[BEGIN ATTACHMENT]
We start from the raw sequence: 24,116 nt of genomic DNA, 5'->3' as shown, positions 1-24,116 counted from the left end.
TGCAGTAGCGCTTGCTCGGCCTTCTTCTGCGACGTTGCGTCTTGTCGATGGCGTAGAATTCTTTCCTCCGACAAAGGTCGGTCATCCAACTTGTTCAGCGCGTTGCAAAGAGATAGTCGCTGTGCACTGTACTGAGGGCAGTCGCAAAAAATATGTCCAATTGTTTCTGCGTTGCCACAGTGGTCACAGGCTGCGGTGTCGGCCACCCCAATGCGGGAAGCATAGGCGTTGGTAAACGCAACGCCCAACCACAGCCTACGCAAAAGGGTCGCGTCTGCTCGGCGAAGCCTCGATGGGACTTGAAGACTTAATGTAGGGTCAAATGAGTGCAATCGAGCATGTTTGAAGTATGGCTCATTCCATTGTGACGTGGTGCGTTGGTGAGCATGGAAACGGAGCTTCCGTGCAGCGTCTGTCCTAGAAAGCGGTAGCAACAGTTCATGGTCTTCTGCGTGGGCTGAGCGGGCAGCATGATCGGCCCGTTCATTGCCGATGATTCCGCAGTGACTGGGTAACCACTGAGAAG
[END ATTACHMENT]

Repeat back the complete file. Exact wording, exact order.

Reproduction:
We start from the raw sequence: 24,116 nt of genomic DNA, 5'->3' as shown, positions 1-24,116 counted from the left end.
TGCAGTAGCGCTTGCTCGGCCTTCTTCTGCGACGTTGCGTCTTGTCGATGGCGTAGAATTCTTTCCTCCGACAAAGGTCGGTCATCCAACTTGTTCAGCGCGTTGCAAAGAGATAGTCGCTGTGCACTGTACTGAGGGCAGTCGCAAAAAATATGTCCAATTGTTTCTGCGTTGCCACAGTGGTCACAGGCTGCGGTGTCGGCCACCCCAATGCGGGAAGCATAGGCGTTGGTAAACGCAACGCCCAACCACAGCCTACGCAAAAGGGTCGCGTCTGCTCGGCGAAGCCTCGATGGGACTTGAAGACTTAATGTAGGGTCAAATGAGTGCAATCGAGCATGTTTGAAGTATGGCTCATTCCATTGTGACGTGGTGCGTTGGTGAGCATGGAAACGGAGCTTCCGTGCAGCGTCTGTCCTAGAAAGCGGTAGCAACAGTTCATGGTCTTCTGCGTGGGCTGAGCGGGCAGCATGATCGGCCCGTTCATTGCCGATGATTCCGCAGTGACTGGGTAACCACTGAGAAG